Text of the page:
If that famed family safe were ever to be opened, what would I hope to find? I’d be most interested in any personal (love) letters between Siegfried and his various male friends: Clement Harris, Franz Stassen et al. I’d like to know how open or not-open Siegfried was about his sexuality, how much he reflected on his situation, and also if there are any accounts of his relationship with Winifred – how much did he confess to her, how much did she know, what kind of agreements did they have, how did the rest of the family deal with the open secret of Siegfried’s homosexual affairs? Also, the rumored blackmail letters would be a great help in reconstructing Siegfried’s private life.

Who knows, we might also learn a lot about the political situation in the Weimar Republic, but also the years before. After all, the Wagner family and Siegfried had close links with Emperor Wilhelm II and his gay circle of advisors, namely Philipp Fürst zu Eulenburg-Hertefeld who secured funding for Bayreuth and who was later involved in the famous Eulenburg scandal.

How would you sum up Siegfried's role in the development of Wagner conducting and performance?

What I find most surprising in Siegfried’s Wagner recordings is the casual and natural style of singing and orchestral playing – no bombast, no overwhelming grandness. It’s almost as if Siegfried prefigured conductors such as Clemens Krauss or Pierre Boulez by 100 years. The two full cast recordings from Siegfried’s Bayreuth – Tristan and Tannhäuser – present singers who are almost conversational. They never put pressure on their voices, they have crystal clear diction, and they sound vocally young and expressive. It’s an ideal that seems to be lost in many later Wagner recordings and performances which are often only about maximum volume, without tonal beauty.

I have always wondered why so many of the conductors from the Period Instrument Movement who have tried to “slim down” the Wagner sound have not referenced Siegfried’s Wagner recordings, which must at least partially represent what Richard Wagner wanted in terms of style and casting.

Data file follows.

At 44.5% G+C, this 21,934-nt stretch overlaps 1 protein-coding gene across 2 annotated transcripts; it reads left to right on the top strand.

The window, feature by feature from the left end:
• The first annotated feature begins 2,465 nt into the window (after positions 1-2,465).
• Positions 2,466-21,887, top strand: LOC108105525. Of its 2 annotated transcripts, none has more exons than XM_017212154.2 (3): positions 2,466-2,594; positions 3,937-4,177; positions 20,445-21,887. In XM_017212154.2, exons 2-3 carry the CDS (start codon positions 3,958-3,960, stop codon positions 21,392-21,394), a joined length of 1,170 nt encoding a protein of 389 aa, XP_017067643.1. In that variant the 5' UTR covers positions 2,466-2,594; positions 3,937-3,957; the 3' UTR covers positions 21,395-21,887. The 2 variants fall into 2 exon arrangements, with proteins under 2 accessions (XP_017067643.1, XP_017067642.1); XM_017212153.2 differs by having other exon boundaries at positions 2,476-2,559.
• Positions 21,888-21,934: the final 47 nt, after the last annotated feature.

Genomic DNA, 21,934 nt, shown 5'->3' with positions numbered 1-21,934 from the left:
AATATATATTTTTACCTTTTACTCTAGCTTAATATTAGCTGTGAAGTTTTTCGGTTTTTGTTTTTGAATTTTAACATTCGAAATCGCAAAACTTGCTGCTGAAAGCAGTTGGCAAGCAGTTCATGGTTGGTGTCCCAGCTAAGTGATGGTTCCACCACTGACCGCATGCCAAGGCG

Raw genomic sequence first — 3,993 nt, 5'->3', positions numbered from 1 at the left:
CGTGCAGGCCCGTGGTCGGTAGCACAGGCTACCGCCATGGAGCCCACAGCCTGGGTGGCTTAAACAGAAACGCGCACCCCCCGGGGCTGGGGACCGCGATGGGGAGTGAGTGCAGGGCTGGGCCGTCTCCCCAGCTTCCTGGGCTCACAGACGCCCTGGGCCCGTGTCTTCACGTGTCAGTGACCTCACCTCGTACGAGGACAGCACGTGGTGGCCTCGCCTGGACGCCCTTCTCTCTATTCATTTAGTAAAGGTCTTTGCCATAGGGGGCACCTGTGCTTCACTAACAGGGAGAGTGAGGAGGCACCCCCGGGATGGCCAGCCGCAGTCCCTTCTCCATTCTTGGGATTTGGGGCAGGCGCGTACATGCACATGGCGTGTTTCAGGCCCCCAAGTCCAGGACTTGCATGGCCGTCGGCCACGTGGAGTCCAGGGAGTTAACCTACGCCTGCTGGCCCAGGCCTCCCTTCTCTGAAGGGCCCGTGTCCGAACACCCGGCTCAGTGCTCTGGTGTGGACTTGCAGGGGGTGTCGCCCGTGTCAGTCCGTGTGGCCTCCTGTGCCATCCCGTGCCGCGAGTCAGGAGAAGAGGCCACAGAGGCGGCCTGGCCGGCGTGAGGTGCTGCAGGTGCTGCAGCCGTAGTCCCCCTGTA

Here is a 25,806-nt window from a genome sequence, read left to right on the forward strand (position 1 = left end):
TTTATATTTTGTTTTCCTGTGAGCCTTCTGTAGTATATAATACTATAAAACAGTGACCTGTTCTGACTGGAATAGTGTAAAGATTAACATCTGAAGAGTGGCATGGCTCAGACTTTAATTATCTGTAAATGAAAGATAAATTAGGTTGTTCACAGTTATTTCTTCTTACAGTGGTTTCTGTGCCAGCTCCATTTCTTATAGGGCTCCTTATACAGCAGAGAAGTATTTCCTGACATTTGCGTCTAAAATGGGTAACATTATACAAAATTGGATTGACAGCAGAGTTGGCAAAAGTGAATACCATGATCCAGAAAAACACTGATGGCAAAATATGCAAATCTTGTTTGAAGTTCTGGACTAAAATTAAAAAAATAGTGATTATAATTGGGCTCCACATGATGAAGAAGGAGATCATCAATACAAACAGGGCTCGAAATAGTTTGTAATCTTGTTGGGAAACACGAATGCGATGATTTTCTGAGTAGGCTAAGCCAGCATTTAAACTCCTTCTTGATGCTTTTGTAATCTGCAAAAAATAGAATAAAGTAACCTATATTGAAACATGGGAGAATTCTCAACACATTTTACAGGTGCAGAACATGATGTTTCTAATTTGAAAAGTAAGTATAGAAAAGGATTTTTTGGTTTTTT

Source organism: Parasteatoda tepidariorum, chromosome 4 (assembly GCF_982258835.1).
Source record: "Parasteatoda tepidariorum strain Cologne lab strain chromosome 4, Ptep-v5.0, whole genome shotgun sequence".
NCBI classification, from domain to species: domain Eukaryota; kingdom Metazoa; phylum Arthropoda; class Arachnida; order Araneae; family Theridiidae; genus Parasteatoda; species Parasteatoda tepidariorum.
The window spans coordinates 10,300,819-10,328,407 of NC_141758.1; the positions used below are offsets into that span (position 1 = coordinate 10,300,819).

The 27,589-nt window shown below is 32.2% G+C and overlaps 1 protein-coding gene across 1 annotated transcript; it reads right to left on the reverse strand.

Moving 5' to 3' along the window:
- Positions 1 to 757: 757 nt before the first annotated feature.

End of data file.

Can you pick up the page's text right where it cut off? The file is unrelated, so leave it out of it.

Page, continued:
With his conversational “bel canto” approach to Wagner, Siegfried is far more modern than many give him credit today, and it would be worth including his recordings more in any historical analysis of the Wagnerian style. Siegfried brought Fritz Busch and Arturo Toscanini to Bayreuth, not Hans Knappertsbusch. I assume he found Busch and Toscanini closer to his personal Wagnerian ideal, and they, too, represent a style that would be worth rediscovering. It’s in total opposition to the Knappertsbusch and Thielemann approach of later years.


Schwules Museum



Sam Goodyear

Sam Goodyear is an opera fan and Wagner enthusiast, originally from Portsmouth but now living in Germany. He read history at Peterhouse, Cambridge, and has at various times worked as a bookie, translator, trader, journalist, and TV researcher. He currently works in socially responsible investment. While very much an amateur, his interest in music has in the past led to him singing on BBC radio, and playing the trumpet in front of the queen. He attends as much Wagner both at home and abroad as time and money will permit, and he has written on Wagner for Classical Music Magazine.